The Charity Commission is to consult on revised guidance on responsible investments, in a bid to provide greater clarity for trustees
The announcement follows a listening exercise undertaken by the regulator last year, which found, among other things, that the way responsible investment is outlined in its current guidance is not giving some trustees sufficient confidence that they can consider, or that the Commission supports, this approach to investment.
‘Responsible investments’ refers to financial investments that align with a charity’s mission and purpose.
The listening exercise identified two areas of difficulty. Firstly, there were technical difficulties to responsible investing, with wide differences in interpretations of the legal framework which led to uncertainty about decisions trustees are legally allowed to make.
Some trustees said they believe the case law is ‘outdated’ and at odds with public expectations of how charities should behave.
Others felt they are unable to make responsible investments, because they perceive they have an overriding legal duty to maximise the financial returns when investing, regardless of any other consideration.
Secondly, there were a number of technical barriers. Charity trustees and CEOs said they were anxious about making mistakes and the potential for resulting liability.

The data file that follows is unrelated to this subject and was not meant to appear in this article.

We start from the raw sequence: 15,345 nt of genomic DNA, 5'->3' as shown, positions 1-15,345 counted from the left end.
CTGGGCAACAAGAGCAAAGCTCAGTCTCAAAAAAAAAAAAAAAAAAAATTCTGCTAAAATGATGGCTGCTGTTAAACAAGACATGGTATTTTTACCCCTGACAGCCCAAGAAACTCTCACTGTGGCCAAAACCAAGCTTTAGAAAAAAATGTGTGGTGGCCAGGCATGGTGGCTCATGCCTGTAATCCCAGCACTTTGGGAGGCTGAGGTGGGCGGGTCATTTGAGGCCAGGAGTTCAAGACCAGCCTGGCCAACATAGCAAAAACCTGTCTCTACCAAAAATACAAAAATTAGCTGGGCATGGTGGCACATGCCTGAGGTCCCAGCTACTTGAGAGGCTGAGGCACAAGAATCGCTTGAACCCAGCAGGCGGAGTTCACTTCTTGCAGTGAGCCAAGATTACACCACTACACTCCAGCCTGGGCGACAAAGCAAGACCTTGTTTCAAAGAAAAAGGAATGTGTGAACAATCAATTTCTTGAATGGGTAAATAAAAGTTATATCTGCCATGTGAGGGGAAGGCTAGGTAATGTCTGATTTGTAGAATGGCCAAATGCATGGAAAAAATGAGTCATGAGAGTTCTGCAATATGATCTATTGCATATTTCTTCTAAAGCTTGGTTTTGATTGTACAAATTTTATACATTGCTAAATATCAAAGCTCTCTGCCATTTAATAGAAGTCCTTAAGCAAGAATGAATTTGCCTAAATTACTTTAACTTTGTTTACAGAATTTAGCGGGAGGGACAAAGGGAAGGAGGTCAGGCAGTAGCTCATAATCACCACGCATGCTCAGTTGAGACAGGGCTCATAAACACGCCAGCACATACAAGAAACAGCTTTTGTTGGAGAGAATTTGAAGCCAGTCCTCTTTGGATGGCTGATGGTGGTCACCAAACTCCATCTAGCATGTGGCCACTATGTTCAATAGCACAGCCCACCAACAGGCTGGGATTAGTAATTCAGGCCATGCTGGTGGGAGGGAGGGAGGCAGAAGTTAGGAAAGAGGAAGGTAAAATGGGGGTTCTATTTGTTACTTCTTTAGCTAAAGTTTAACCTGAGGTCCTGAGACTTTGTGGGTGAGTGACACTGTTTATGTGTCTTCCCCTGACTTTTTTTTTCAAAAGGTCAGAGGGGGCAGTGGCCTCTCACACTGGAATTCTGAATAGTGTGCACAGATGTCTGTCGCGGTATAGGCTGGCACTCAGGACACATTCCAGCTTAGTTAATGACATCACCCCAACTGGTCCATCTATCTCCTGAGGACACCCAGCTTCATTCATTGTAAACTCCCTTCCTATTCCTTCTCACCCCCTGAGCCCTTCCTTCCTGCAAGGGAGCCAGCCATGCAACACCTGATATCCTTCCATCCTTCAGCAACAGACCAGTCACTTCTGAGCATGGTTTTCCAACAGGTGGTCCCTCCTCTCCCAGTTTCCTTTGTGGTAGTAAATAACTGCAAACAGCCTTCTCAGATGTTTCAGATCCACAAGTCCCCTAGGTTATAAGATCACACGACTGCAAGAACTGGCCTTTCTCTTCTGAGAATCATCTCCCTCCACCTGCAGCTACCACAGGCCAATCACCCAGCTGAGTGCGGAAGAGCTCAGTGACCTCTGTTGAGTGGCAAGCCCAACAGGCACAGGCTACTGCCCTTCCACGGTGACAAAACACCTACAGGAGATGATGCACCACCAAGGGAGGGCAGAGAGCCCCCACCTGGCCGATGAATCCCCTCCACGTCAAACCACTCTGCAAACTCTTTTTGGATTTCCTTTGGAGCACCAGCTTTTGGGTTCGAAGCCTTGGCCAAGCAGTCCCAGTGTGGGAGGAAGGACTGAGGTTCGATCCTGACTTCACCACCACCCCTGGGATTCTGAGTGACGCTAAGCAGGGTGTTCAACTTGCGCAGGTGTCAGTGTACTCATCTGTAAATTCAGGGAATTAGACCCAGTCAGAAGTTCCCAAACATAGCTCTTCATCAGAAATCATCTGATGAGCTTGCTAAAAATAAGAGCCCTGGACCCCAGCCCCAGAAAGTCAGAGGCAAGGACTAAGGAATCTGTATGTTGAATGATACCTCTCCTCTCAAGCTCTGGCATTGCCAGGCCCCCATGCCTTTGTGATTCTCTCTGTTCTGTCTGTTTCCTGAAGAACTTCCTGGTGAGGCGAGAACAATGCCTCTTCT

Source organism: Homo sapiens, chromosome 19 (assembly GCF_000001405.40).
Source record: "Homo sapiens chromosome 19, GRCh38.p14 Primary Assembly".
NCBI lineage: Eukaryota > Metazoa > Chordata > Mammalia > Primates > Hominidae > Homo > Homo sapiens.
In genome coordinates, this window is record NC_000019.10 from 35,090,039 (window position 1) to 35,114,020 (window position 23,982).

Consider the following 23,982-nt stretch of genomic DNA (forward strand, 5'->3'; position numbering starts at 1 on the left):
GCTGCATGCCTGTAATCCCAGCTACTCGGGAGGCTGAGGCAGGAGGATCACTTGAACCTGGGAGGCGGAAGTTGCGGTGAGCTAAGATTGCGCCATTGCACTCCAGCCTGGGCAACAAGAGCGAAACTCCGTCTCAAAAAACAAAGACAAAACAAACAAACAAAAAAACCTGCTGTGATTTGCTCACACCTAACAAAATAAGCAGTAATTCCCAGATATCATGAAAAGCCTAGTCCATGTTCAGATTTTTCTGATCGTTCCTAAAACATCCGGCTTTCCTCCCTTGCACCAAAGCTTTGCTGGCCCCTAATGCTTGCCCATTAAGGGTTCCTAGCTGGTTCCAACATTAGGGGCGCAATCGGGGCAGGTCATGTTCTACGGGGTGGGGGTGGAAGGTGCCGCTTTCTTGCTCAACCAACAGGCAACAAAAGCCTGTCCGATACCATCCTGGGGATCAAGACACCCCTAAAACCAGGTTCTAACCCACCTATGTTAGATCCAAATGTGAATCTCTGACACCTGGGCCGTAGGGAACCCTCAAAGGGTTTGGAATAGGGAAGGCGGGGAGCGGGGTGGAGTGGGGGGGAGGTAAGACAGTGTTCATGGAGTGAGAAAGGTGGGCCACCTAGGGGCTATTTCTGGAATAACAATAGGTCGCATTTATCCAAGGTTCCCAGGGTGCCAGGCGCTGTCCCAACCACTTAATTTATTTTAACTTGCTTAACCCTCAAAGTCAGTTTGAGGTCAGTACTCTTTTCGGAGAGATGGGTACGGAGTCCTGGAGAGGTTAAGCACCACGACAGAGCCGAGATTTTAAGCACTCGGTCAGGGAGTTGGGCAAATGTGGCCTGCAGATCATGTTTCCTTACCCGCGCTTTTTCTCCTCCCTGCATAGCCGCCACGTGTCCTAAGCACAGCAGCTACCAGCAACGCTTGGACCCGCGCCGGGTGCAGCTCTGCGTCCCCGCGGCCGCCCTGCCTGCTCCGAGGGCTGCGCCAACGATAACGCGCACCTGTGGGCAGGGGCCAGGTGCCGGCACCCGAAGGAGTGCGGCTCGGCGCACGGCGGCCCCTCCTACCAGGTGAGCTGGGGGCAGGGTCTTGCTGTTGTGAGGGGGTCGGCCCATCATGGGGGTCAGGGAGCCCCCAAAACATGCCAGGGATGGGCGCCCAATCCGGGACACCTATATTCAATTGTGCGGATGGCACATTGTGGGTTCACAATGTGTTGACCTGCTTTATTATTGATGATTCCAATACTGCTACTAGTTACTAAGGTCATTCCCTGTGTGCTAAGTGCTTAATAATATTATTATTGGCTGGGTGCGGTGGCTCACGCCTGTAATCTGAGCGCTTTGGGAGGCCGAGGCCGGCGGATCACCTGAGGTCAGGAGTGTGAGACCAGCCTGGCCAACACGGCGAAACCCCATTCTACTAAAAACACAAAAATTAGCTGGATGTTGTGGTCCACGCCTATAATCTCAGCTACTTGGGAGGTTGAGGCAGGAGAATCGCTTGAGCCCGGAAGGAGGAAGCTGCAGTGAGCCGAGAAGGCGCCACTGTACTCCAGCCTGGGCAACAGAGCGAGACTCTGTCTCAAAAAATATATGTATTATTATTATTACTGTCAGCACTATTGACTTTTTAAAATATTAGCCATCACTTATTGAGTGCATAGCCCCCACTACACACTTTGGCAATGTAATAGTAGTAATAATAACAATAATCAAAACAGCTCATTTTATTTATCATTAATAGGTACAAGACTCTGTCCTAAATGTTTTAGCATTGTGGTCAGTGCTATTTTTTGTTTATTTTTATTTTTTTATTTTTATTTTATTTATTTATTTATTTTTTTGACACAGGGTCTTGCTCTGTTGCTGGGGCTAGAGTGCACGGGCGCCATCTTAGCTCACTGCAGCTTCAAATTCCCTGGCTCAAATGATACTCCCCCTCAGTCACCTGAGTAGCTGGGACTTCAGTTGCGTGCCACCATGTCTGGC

The Commission said this is compounded by gaps in trustee knowledge and limited access to practical support. Many trustees see the area of investments as challenging and are concerned that they do not have enough knowledge or expertise.
Some highlighted a perception that by investing responsibly, they were sacrificing financial returns, and therefore income for the charity, while the use of jargon or inconsistent terminology makes it harder for trustees to understand, challenge or hold to account those advising them.
The Commission plans to publish draft guidance in spring of this year for a public consultation, supported by a refreshed interpretation of the law in this area. The final updated responsible investments guidance is expected this summer.
Paul Latham, director of communications and policy at the Charity Commission, said: ‘It is not for the Commission to instruct charities on how to invest their assets.
‘But it is part of our role to ensure our guidance keeps pace with wider changes in society, so that charities feel confident to invest and use their resources effectively in line with their purpose, and be accountable to the public and donors.’